With little progress coming out of the latest round of labor negotiations between NBA commissioner David Stern and National Basketball Players Association head Billy Hunter, NBA players are forced to consider the fact that Game 6 on Sunday or Game 7 on Tuesday could be the last time an NBA game is played for quite some time.
Everyone's back-up plan, at least in theory: Go to Europe and play there!
But one NBA agent with experience negotiating contracts overseas says that players are in for a rude awakening when it comes to demand for their services in the European market.
Agent Marc Cornstein, who recently negotiated a contract for former Boston Celtics center Nenad Krstic with CSKA Moscow, told SportingNews.com that economic factors will prevent very many players from finding high-paying work overseas.
“I think what a lot of people don’t realize is, you’re going to have a perfect storm of issues here,” Krstic’s agent, Marc Cornstein, told Sporting News. “The economy in Europe is not great, that is a consideration. The lockout here is a big consideration. The bigger teams, like Moscow, are going to be very aggressive early. But beyond that, there are very few teams overseas that are going to be able give lucrative contracts.Going overseas requires a lifestyle change. Certainly some percentage of NBA players wouldn't be interested for that reason. Others simply might not need the money.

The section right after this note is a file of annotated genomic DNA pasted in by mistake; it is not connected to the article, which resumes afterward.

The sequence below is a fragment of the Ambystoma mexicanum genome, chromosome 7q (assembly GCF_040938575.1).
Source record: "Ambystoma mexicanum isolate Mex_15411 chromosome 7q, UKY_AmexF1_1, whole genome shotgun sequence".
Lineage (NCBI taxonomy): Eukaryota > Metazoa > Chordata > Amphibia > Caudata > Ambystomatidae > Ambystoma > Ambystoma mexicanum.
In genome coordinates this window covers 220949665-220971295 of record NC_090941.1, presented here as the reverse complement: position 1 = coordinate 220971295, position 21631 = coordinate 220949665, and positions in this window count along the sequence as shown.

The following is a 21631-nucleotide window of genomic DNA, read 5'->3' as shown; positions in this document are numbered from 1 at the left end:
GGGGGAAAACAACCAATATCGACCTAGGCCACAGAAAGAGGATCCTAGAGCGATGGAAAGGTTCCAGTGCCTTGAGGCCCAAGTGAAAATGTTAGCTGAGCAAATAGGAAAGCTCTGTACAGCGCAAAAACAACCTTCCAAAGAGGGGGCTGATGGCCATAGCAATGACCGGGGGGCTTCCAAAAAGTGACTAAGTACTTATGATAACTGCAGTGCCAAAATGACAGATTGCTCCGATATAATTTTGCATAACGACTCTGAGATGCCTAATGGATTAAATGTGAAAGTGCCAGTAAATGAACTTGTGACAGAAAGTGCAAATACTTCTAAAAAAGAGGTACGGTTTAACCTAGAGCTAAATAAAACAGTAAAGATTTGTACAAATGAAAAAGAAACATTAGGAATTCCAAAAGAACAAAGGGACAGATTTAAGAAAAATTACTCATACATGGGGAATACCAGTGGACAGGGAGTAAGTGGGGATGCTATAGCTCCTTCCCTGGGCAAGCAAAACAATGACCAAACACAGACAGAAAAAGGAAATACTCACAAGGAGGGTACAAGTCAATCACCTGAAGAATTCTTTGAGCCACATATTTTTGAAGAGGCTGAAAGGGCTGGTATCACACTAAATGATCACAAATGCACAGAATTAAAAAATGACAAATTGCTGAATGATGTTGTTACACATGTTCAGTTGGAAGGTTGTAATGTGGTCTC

“Maybe 10 or 12 teams will be able to give out $1 million contracts, and they only have 12 roster spots. A lot of those teams have players already under contract, players that they’re happy with. Not every team is going to be in a position to completely restructure the roster to bring in NBA players. None of them are, really."
But for fringe NBA players without future guaranteed contracts, international players that want to play closer to home, American players who simply want to compete competitively no matter what happens with the labor negotiations, and those who are looking to maximize their career earnings potential, there's plenty of motivation to explore the overseas option should these negotiations continue to drag. That is going to put a serious squeeze on the available spots, to be sure.
While we might not be there quite yet, the date for NBA players to commit to the overseas option is approaching very rapidly. This could soon become a matter of who jumps first.